Simple ratatouille is probably the world's most versatile side dish - it goes with anything. I actually am perfectly happy to have it on its own with crusty bread.
Purists of French cooking, look away now. This is a shortcut, a hack, a timesaver, a classic made easy. It's not that I don't know how a ratatouille should be cooked by the book: each kind of vegetable sauteed separately, layered in turn in a casserole that eventually goes in the oven for the flavours to mingle. You can do the migling on the hob but still going through the stages of onions, peppers, courgettes and so on, probably washing the pan after each vegetable. Tomatoes should be the heritage type, scalded and skinned; you should use fresh herbs and by no means add mushrooms. So I admit that this is a completely unorthodox version – but man, is it quick. And easy.
As it happens ratatouille is very much frowned upon anyway in its homeland. It's no more than a 'vulgar' dish, as I learned from an entry on TripAdvisor commenting on an actually very lovely Provençal restaurant. The reviewers were French - which is fine since it's best to trust the natives on food - and they derided what the chef presented as légumes confit referring to it as ‘une vulgaire ratatouille’ Bof bof.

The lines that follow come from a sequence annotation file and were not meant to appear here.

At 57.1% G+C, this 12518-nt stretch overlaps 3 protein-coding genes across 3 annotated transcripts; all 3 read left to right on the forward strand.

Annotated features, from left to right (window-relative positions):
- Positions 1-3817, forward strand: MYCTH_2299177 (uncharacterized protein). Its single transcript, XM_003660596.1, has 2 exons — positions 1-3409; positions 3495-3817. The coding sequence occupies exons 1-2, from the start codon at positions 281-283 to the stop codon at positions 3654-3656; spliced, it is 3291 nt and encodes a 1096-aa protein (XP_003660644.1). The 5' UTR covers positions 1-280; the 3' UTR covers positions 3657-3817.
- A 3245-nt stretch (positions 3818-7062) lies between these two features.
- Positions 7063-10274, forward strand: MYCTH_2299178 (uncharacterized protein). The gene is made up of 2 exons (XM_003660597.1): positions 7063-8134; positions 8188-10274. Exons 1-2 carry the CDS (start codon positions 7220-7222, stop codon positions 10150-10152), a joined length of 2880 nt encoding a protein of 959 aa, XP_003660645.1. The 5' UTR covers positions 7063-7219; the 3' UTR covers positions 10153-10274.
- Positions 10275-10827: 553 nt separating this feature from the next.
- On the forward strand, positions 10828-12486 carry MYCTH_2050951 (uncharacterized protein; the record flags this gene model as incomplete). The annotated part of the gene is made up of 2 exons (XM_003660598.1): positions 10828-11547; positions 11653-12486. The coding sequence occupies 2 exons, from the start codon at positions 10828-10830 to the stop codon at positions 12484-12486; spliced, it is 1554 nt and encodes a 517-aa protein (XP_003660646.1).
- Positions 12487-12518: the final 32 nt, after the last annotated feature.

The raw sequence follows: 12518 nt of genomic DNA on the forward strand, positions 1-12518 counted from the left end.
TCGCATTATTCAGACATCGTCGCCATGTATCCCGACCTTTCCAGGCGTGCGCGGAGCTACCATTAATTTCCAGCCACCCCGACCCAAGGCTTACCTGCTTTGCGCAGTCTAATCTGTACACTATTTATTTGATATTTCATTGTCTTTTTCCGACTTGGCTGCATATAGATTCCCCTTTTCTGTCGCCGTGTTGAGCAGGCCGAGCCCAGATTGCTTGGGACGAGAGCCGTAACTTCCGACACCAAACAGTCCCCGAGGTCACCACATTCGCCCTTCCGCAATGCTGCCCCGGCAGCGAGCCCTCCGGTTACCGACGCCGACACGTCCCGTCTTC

So there is my justification: since the poor dish is thought to be vulgar anyway, no one should take offence if I cut corners, add mushrooms, ketchup and cook it super quickly all in one pan.
The only chore is dicing the vegetables, the actual cooking takes no more than fifteen minutes or thereabouts. The ratatouille benefits from resting a little once cooked so if it is to be a side dish, you can happily cook the fish or meat while it's standing.
Variations (apart from my mushrooms) might include adding meat of some kind: I'd say French Toulouse sausages will be excellent, or lean smoked bacon. It will turn into a French version of shakshuka if you poach eggs in it. Spoon it cold onto a thick bruschetta and grate cheese over it before sliding it under the grill. But frankly, just a crusty baguette alongside a bowlful of ratatouille is nothing to bof at.